Background: Malaria is a major cause of morbidity and mortality in children in sub-Saharan Africa. Since micronutrients have been implicated in the pathogenicity of Plasmodium falciparum, it is important to ascertain the riboflavin and thiamin status in Nigerian malarous children. Methodology: The P. falciparum parasitaemia was determined by thick blood smear using Giemsa stain. The riboflavin and thiamin status were determined using high performance liquid chromatography. Results⁄ Principal findings: The mean malarial parasitaemia of the 148 malarous children screened was 4707.06 ± 995.53⁄ΜL. The infected children had mean riboflavin (55.0 ± 2.59 nmol⁄L), flavin mononucleotide, FMN (29.1 ± 2.8 nmol⁄L), flavin adeno dinucleotide, FAD (213.3 ± 12.43 nmol⁄L) and thiamin (0.08 ± 0.03 nmol⁄L). The control subjects had higher mean riboflavin (108.8 ± 10.2 nmol⁄L), FMN (102.8 ± 3.5 nmol⁄L), FAD (404.9 ± 8.7 nmol⁄L) and thiamin (2.04 ± 0.39). These differences between the control and the infected children for mean riboflavin, FMN and FAD were statistically significant (Χ2 = 26.56, p&It;0.05; Χ2 = 52.83, p&It;0.05; Χ2 = 59.38, p&It;0.05) respectively, but not significant for the mean thiamin (Χ2 = 1.08, p>0.05). The relationship between the malarial parasitaemia and thiamin was positively correlated (r = 0.89). The plasma concentration of riboflavin, FMN and FAD were negatively correlated and statistically significant with the malarial parasitaemia (r = -0.99, p&It;0.05; r = -0.95, p&It;0.05; r = -0.95, p&It;0.05 respectively). Children in the 1-5 age group had a lower concentration of riboflavin (52.8 ± 27.9 nmol⁄L), FMN (191.7 ± 13.3 nmol⁄L) and FAD (27.4 ± 13.2 nmol⁄L) but a higher concentration of thiamin (0.11 ± 0.13). These differences in the levels of riboflavin, FMN, FAD and thiamin between the age groups 1-5 and >6 were not statistically significant (Χ2 = 0.315, p>0.05; Χ2 = 1.045, p>0.05; Χ2 = 1.94, p>0.05, Χ2 = 0.11, p>0.05 respectively). Conclusion: We observed a lower riboflavin and thiamin concentration in Nigerian children with P. falciparum infection than in control subjects, a finding that might reflect the impact of P. falciparum on the serum concentration of these malarous children in our locality.
On 2nd April 2007, at 7:40 local time (20:40 GMT 1 April), a massive earthquake, the epicenter of which was 10 km deep and 45 km south-southeast of Gizo, the provincial capital of the Western Province, struck the Solomon Islands, killing 52 people and displacing approximately 5,000. This study, based on field research in May 2007, reports on the result of the cross-sectional assessment of the bacterial contamination (E. coli, Vibrio spp. and total bacteria) of drinking water and water sources and the longitudinal comparison of dietary intake and epidemiology in six earthquake- and tsunami-affected villages in the Western Province, Solomon Islands. The test-paper method revealed that 92.0% of drinking-water was unsafe in four camps of evacuated people. Only 3 out of 11 drink-water samples collected from safe water sources were free from contamination throughout the study villages. The reported occurrence of diarrhea, while only 7.6 per mil in 2001 and 4.8 per mil in 2003 in one of the study villages, was 12.7 person-days per mil after the disaster in 2007. Deterioration of dietary intakes was not observed. Although further studies are expected to follow up on the changes in water, diet, and health in mid- and long-term recovery operations, the rapid assessment suggested the need to provide safe water or purifiers and education regarding water and hygiene-related management in order to minimize health risks in devastated villages.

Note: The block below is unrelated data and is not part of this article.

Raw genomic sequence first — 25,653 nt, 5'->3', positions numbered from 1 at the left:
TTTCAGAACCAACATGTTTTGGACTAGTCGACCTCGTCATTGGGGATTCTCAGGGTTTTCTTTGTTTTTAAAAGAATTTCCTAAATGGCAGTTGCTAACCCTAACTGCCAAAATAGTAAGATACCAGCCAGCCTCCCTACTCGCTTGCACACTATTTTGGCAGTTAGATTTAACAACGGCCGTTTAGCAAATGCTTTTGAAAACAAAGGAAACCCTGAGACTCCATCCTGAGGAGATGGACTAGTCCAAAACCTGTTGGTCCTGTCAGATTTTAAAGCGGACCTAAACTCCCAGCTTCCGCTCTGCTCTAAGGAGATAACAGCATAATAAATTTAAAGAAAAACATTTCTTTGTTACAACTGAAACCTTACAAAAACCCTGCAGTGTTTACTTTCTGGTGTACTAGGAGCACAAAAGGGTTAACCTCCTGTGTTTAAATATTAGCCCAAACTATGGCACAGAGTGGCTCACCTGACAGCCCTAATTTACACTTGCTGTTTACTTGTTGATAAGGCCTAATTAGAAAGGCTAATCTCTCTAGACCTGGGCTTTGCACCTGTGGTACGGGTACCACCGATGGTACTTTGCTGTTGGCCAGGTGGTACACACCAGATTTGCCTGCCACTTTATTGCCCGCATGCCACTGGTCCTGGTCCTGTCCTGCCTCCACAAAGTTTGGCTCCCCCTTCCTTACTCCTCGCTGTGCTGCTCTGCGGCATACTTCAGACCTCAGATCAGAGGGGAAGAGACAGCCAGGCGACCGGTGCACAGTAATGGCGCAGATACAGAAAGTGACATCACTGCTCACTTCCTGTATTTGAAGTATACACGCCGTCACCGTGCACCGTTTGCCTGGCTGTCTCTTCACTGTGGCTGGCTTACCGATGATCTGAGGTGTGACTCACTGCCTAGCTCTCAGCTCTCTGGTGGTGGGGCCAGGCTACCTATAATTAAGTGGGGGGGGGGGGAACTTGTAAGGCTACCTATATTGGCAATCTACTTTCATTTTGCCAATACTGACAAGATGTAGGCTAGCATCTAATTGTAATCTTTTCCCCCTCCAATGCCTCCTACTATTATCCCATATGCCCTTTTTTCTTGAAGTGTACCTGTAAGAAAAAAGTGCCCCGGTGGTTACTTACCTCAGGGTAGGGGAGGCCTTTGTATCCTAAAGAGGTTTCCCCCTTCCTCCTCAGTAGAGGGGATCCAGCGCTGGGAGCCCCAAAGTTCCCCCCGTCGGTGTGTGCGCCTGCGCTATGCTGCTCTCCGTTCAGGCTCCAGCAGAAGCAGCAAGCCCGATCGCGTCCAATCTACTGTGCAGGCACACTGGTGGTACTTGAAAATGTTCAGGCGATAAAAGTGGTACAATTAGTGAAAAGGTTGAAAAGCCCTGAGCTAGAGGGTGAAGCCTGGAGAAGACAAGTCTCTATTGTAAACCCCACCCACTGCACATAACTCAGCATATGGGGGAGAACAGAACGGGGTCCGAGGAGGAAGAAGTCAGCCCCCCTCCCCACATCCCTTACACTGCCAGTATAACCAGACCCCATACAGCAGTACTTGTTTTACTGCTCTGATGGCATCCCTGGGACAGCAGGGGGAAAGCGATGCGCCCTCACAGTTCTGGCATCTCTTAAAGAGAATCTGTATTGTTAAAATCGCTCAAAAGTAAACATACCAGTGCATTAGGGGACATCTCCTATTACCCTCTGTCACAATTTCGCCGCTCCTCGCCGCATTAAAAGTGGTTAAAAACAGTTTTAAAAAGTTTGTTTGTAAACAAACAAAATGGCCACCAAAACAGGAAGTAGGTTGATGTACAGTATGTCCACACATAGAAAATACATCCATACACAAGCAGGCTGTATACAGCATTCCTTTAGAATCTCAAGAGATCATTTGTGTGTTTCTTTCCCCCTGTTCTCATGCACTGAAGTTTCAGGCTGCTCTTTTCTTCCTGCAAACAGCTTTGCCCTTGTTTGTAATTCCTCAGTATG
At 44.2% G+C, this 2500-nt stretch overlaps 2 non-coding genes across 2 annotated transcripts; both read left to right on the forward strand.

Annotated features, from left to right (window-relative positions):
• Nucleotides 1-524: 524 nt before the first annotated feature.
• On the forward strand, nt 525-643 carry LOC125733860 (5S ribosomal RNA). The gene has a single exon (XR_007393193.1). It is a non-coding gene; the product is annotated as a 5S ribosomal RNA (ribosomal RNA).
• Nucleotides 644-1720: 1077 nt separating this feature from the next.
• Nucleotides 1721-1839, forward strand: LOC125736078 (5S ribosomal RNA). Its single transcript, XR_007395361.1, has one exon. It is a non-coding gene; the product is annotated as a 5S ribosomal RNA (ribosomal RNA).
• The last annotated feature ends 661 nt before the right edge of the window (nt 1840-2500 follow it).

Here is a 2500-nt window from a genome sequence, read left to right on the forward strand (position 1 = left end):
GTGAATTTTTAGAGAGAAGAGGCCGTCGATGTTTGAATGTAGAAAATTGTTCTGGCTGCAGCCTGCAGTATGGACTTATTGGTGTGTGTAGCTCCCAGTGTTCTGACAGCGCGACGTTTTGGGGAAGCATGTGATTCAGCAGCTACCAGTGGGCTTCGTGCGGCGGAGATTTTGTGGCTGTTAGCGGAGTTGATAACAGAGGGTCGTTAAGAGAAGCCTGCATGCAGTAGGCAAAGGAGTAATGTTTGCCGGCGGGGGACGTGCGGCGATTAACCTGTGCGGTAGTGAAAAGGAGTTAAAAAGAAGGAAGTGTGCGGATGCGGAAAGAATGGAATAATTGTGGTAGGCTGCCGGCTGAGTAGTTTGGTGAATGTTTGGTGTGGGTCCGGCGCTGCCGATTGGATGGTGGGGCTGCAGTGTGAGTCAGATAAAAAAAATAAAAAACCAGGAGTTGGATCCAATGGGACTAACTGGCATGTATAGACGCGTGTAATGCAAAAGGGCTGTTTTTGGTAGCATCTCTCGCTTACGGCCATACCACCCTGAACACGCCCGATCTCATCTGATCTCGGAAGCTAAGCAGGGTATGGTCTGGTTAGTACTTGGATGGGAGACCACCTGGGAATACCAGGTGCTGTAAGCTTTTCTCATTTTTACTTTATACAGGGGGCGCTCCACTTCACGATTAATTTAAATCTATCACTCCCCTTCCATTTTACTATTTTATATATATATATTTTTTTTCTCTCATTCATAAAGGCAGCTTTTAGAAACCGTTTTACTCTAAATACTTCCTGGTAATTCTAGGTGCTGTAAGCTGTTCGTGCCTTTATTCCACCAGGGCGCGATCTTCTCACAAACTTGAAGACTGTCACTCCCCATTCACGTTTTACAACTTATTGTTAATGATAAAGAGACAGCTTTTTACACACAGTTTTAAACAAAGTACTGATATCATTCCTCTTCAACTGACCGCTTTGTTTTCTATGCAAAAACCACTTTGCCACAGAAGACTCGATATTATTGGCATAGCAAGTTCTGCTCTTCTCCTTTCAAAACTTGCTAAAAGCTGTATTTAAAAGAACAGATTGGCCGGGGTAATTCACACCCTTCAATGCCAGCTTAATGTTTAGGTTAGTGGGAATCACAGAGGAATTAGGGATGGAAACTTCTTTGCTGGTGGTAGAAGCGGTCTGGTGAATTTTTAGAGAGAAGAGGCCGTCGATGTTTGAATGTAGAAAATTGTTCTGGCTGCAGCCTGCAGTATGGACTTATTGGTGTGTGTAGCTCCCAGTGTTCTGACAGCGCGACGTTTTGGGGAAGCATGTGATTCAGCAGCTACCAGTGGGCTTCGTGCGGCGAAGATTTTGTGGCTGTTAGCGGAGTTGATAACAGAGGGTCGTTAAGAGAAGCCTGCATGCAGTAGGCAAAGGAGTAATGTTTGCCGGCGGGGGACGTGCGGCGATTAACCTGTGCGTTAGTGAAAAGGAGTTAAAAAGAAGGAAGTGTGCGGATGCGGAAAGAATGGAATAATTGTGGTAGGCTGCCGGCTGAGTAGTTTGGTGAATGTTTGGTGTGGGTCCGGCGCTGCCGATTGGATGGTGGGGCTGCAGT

Background: A prospective study assessing the levels of Interleukin-2 (IL-2) and gamma interferon (IFN-γ) levels, CD4, CD8 and other haematological parameters in a heterogeneous group of HIV sero-positive adults with uncomplicated Plasmodium falciparum malaria was carried out in Benin City, Nigeria. Methods: IL-2, IFN-γ were determined by Enzyme Linked Immunosorbent Assay, CD4 and CD8 cells were counted using the Dynabeads T4-T8 Quantification protocol while haematological parameters was estimated using standard haematological techniques. Results: Serum levels of IFN-γ were significantly reduced in HIV⁄malaria and HIV infected individuals (P<0.05). Also, a significant reduction in CD4 and CD8 cells was observed in HIV⁄Malaria and HIV infected individuals (P<0.05), while monocyte count was significantly higher in HIV⁄Malaria, HIV, and Malaria infected individuals (P<0.05). Conclusion: The depletion in CD4, CD8 and other haematological cells may be associated with lowered serum levels of immunological mediators a direct outcome of which could be the poor immune response observed in HIV co- infected and HIV- infected individuals.